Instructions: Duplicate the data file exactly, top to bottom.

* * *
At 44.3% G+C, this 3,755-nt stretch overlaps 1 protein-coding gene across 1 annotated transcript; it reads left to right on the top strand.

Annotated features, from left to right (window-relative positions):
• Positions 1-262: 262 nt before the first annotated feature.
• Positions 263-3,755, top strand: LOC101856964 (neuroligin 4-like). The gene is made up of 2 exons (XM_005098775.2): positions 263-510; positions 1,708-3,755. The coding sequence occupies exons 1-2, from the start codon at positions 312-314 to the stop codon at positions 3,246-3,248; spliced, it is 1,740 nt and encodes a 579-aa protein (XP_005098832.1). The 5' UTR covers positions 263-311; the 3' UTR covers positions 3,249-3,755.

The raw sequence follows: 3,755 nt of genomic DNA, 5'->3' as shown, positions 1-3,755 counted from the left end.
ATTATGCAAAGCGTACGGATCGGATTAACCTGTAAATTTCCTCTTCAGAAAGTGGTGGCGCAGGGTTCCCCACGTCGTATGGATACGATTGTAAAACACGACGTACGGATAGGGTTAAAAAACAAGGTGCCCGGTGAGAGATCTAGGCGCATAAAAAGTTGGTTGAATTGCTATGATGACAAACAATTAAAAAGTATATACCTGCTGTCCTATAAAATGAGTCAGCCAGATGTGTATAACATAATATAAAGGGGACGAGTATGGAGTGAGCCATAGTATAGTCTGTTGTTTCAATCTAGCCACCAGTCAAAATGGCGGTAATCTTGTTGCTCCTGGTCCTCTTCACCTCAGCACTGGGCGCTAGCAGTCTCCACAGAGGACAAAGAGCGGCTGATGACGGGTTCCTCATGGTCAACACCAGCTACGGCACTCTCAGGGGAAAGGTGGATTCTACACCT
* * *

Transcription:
At 44.3% G+C, this 3,755-nt stretch overlaps 1 protein-coding gene across 1 annotated transcript; it reads left to right on the top strand.

Annotated features, from left to right (window-relative positions):
• Positions 1-262: 262 nt before the first annotated feature.
• Positions 263-3,755, top strand: LOC101856964 (neuroligin 4-like). The gene is made up of 2 exons (XM_005098775.2): positions 263-510; positions 1,708-3,755. The coding sequence occupies exons 1-2, from the start codon at positions 312-314 to the stop codon at positions 3,246-3,248; spliced, it is 1,740 nt and encodes a 579-aa protein (XP_005098832.1). The 5' UTR covers positions 263-311; the 3' UTR covers positions 3,249-3,755.

The raw sequence follows: 3,755 nt of genomic DNA, 5'->3' as shown, positions 1-3,755 counted from the left end.
ATTATGCAAAGCGTACGGATCGGATTAACCTGTAAATTTCCTCTTCAGAAAGTGGTGGCGCAGGGTTCCCCACGTCGTATGGATACGATTGTAAAACACGACGTACGGATAGGGTTAAAAAACAAGGTGCCCGGTGAGAGATCTAGGCGCATAAAAAGTTGGTTGAATTGCTATGATGACAAACAATTAAAAAGTATATACCTGCTGTCCTATAAAATGAGTCAGCCAGATGTGTATAACATAATATAAAGGGGACGAGTATGGAGTGAGCCATAGTATAGTCTGTTGTTTCAATCTAGCCACCAGTCAAAATGGCGGTAATCTTGTTGCTCCTGGTCCTCTTCACCTCAGCACTGGGCGCTAGCAGTCTCCACAGAGGACAAAGAGCGGCTGATGACGGGTTCCTCATGGTCAACACCAGCTACGGCACTCTCAGGGGAAAGGTGGATTCTACACCT